Digital Predistortion Linearization of Power Amplifier for X-band Radar System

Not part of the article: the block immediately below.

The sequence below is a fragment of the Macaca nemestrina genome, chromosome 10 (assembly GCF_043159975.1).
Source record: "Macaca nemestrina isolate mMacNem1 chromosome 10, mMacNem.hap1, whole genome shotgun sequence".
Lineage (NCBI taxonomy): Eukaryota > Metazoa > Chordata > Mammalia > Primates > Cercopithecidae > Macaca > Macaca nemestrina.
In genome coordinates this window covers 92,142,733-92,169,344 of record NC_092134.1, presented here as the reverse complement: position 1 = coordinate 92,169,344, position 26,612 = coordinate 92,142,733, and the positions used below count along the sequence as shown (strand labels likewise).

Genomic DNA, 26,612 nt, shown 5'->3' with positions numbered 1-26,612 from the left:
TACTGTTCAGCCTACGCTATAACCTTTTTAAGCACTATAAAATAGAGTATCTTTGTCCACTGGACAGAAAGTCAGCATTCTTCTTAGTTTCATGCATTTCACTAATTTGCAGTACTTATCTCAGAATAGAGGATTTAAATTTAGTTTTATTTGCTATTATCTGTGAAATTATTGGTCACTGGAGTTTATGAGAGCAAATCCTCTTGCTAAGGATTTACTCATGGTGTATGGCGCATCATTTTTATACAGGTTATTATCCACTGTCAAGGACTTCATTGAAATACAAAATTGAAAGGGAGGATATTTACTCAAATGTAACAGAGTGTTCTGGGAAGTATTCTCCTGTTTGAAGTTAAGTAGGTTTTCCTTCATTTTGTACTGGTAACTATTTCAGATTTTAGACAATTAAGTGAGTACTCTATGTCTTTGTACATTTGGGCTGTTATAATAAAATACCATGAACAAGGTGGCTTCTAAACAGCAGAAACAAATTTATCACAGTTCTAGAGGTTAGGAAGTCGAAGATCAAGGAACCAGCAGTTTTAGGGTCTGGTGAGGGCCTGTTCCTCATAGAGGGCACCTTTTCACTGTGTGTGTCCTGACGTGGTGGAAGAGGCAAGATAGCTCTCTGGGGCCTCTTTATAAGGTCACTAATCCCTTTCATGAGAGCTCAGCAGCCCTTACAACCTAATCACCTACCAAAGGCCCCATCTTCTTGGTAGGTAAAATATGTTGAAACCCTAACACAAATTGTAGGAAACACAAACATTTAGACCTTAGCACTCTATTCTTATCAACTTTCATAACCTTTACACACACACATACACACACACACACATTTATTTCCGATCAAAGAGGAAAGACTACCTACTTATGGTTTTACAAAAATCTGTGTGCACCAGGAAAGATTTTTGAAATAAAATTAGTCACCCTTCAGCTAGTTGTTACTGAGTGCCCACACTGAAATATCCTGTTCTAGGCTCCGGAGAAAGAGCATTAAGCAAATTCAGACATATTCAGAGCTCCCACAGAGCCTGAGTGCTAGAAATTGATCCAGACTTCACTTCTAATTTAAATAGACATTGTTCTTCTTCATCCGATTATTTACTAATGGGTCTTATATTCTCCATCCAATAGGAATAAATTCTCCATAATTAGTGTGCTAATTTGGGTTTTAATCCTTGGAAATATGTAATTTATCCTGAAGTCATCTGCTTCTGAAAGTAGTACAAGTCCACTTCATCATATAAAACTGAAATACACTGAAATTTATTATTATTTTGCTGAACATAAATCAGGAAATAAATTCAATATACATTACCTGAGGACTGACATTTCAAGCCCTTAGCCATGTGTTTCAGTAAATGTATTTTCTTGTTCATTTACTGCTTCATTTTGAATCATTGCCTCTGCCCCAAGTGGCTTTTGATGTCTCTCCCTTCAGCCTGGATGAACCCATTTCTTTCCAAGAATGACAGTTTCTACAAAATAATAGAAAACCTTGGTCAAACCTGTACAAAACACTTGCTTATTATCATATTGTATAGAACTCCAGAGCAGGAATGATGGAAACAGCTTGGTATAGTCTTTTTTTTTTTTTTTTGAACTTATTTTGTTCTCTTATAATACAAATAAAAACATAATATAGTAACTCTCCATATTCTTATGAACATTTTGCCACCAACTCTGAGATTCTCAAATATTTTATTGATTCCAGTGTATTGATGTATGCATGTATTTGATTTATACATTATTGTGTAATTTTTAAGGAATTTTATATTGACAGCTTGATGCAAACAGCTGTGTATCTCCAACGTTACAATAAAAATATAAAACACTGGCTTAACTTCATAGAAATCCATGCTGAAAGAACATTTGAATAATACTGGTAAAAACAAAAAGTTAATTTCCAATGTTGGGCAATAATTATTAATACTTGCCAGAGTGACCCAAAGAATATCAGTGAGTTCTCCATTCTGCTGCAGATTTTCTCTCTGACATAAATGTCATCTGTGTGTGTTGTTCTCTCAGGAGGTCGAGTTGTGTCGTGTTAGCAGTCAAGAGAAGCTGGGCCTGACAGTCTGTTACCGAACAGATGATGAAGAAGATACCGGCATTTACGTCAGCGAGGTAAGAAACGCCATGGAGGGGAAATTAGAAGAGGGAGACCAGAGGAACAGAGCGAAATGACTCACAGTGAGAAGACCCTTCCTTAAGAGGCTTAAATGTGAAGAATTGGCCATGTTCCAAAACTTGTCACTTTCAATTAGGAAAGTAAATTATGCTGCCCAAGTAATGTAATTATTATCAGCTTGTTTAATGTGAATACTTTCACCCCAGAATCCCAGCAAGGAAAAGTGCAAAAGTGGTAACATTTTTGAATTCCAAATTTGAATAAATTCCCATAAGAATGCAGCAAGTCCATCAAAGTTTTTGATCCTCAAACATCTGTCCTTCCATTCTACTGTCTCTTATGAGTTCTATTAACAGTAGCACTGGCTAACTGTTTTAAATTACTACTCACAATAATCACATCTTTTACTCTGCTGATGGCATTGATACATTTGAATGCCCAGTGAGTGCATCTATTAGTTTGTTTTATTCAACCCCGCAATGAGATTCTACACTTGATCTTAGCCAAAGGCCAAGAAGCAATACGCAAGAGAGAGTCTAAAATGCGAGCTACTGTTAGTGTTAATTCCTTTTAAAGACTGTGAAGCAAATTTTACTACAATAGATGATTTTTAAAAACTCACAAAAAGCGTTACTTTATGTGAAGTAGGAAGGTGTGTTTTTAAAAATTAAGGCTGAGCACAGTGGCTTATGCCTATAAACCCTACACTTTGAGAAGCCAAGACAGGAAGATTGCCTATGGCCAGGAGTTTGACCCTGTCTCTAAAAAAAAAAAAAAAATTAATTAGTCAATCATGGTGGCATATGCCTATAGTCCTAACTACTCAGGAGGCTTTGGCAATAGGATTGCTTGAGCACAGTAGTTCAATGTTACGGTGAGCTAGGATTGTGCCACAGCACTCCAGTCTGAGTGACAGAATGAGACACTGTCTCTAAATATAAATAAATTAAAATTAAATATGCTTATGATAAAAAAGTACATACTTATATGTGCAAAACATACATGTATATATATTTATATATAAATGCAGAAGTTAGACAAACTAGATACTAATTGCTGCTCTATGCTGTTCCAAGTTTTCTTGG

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Modern communication systems with advanced modulation schemes have increased the linearity demands of power amplifiers. This thesis investigates the use of behavioral modeling of power amplifiers to perform digital predistortion on a GaN PA from Cree intended as the transmitter PA in an X-band MIMO-OFDM radar system currently in development by the Norwegian Defence Research Establishment (FFI). Predistortion is a technique where the non-linear distortion of the PA is ideally removed by introducing a unit with the inverse distortion characteristics of the PA. The cascade of the predistorter and the PA thus achieves a linear input/output relationship. By linearizing the PA there is potential for higher power outputs without suffering too much distortion which also leads to an efficiency benefit. In order to perform digital predistortion linearization, a number of behavioral models based on the Volterra series have been used. Behavioral models are mathematical models describing the relationship between the PA input and output. They require no knowledge about the physical structure of the PA, which is advantageous as this information rarely is available. Three models have been evaluated; the memoryless complex power series (CPS) model, the Wiener model and the memory polynomial (MP) model. The models are implemented in MATLAB and used to describe the behavior of two radio frequency power amplifiers with different operating frequencies, the first being a PA designed at NTNU based on the Cree 10W GaN transistor, and the second being the Cree CMPA5585025F GaN PA intended as the transmitter PA in the radar system. Characterization measurements are performed using a 16-QAM signal and by using the indirect learning architecture, the digital predistortion coefficients are calculated and applied to the input signal. Linearization is then performed on both a 16-QAM signal and an OFDM signal. The results show that the adjacent-channel-power ratio (ACPR) and the error-vector magnitude (EVM) of the 16-QAM signal can be reduced by $15$ dB and $5\%$ respectively for the 10W PA at the 1-dB compression point, but only an ACPR reduction of $5$ dB was achieved for the OFDM signal. Linearization of the 25W PA only received an ACPR and EVM reduction of $6$ dB and $3\%$ respectively for the 16-QAM signal, however the ACPR reduction for the OFDM signal surpassed this, achieving more than $10$ dB reduction. The reason for the poorer linearziation performance of the 25W PA was found to be large memory effects leading to less accurate behavioral modeling, even for models incorporating memory. For both of the PAs and signals the linearization performance was quickly reduced as the output power was increased. Thus for higher power outputs, there are less linearization benefits. The results lead to a conclusion that there are not very clear benefits of implementing digital predistortion in the radar system.